Saturday, March 21, 2020

"A being in close contact with the ineffable and divine..."

Grand Duchess Elizabeth in her nun's habit
Photo courtesy of Klimblim

"Although she is approaching fifty, she has kept her slim figure and her old grace. Under her loose white woolen hood, she was as elegant and attractive as in the old days before her widowhood when she still inspired profane passions… Her face in the frame of her long white woolen veil was alive with spirituality. Her delicate features and white skin, the deep, far-away look in her eyes, the low, soft tone of her voice and the luminous glow round her brow all betrayed a being in close contact with the ineffable and divine."

- From the memoirs of Maurice Paleologue about the Grand Duchess Elizabeth as a nun.

Friday, March 20, 2020

Marie of Saxe-Altenburg, Queen of Hanover

Queen Marie of Hanover
Portrait by Joseph Stieler
In the middle of the 19th century, the German kingdom of Hanover was ruled by King Ernest Augustus, a British prince by birth, who was also the Duke of Cumberland. Long before Ernest Augustus became king, he had married the rather controversial and scandalous Frederica of Mecklenburg-Strelitz. Although their marriage can be said that it was out of love, their relationship with his family was quite sour. Frederica was disliked by most members of the British royal family and when Ernest Augustus became King of Hanover, he and Frederica wasted no time in setting up their court in Hanover. Frederica had only four years as queen and she died after an illness. She failed to endear herself with the people and as a result she did not become a popular queen.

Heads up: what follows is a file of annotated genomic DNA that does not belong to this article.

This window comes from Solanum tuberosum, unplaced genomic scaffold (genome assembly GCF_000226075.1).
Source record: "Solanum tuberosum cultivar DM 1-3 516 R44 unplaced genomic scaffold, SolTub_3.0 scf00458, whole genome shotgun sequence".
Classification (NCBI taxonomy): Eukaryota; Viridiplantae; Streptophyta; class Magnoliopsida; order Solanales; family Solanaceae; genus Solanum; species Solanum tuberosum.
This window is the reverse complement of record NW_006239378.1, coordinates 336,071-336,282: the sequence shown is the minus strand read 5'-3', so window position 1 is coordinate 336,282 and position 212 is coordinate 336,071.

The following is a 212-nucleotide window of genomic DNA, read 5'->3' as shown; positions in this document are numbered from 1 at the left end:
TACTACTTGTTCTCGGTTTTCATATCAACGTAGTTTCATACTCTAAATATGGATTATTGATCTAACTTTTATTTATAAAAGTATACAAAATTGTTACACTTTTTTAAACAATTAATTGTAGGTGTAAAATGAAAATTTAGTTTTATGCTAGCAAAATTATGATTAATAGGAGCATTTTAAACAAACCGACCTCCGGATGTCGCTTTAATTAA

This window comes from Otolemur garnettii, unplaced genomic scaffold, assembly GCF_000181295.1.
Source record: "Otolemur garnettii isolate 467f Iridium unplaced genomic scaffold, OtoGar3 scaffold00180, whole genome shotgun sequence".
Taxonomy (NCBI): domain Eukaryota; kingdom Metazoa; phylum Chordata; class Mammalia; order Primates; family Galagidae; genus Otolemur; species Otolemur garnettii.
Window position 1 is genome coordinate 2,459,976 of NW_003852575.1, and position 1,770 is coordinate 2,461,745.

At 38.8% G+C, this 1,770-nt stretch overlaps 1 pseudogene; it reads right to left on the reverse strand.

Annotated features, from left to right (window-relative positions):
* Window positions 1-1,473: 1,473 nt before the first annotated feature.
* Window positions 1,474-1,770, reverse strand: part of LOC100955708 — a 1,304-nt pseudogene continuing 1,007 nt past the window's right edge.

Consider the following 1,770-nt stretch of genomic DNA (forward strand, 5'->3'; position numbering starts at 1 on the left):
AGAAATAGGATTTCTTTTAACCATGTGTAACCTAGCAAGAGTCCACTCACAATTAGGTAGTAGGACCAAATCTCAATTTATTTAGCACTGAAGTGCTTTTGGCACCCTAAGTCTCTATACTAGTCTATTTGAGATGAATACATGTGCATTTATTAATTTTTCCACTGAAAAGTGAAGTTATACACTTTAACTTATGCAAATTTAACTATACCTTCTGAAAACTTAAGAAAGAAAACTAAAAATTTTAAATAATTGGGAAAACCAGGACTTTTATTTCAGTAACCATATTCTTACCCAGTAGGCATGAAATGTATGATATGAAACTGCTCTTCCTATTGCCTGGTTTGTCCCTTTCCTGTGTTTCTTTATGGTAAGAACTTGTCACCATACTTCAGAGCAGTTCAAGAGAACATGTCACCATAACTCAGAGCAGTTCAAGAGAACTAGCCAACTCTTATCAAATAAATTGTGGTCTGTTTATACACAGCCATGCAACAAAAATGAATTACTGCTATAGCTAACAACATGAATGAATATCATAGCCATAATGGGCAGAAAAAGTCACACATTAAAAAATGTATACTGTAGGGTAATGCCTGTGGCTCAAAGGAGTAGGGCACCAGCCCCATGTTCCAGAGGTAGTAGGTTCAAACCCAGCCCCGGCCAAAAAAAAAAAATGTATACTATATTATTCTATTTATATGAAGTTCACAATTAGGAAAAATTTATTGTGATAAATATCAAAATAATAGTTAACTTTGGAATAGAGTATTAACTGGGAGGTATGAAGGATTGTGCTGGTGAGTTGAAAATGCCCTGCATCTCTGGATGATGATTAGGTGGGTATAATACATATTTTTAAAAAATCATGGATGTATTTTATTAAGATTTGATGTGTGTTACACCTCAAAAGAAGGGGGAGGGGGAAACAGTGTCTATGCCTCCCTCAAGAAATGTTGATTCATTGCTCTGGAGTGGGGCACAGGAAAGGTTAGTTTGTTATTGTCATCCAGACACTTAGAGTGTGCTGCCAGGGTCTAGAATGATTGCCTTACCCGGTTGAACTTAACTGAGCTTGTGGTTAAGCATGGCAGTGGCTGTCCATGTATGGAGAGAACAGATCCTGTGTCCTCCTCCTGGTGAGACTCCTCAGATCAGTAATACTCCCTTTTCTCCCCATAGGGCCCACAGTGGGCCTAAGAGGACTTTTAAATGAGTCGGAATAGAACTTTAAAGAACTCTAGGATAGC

Fortunately, her successor, the daughter-in-law she never met, was immensely popular with the people of Hanover.

Wednesday, March 18, 2020

Augusta of Saxe-Weimar-Eisenach, First German Empress

Augusta of Saxe-Weimar-Eisenach,
Queen of Prussia and Empress of Germany
Empress Augusta, consort of Emperor William I and the first empress of Germany, was born a Princess of Saxe-Weimar-Eisenach on September 30, 1811. She was the youngest daughter of Grand Duke Carl Frederick of Saxe-Weimar and Grand Duchess Maria Pavlovna of Russia, a granddaughter of Catherine the Great.

Princess Augusta spent her formative years in the literary court of Weimar. She received a well-rounded education that was carefully supervised by her mother. Maria Pavlovna was a highly-cultivated woman who presided over the cultural development of Weimar, while Augusta's father was a simple and timid man who nevertheless enjoyed the works of Goethe. Maria Pavlovna instilled in her daughter the strict observance of etiquette and courtly manners, and above all else, the importance of performing one's duties. Thus, while Augusta grew up in the romantic atmosphere of the Weimar court, where Goethe and other well-known writers and musicians throughout Germany frequented the grand ducal palaces, she also turned into an intelligent and well-read woman who possessed a firm and independent character.

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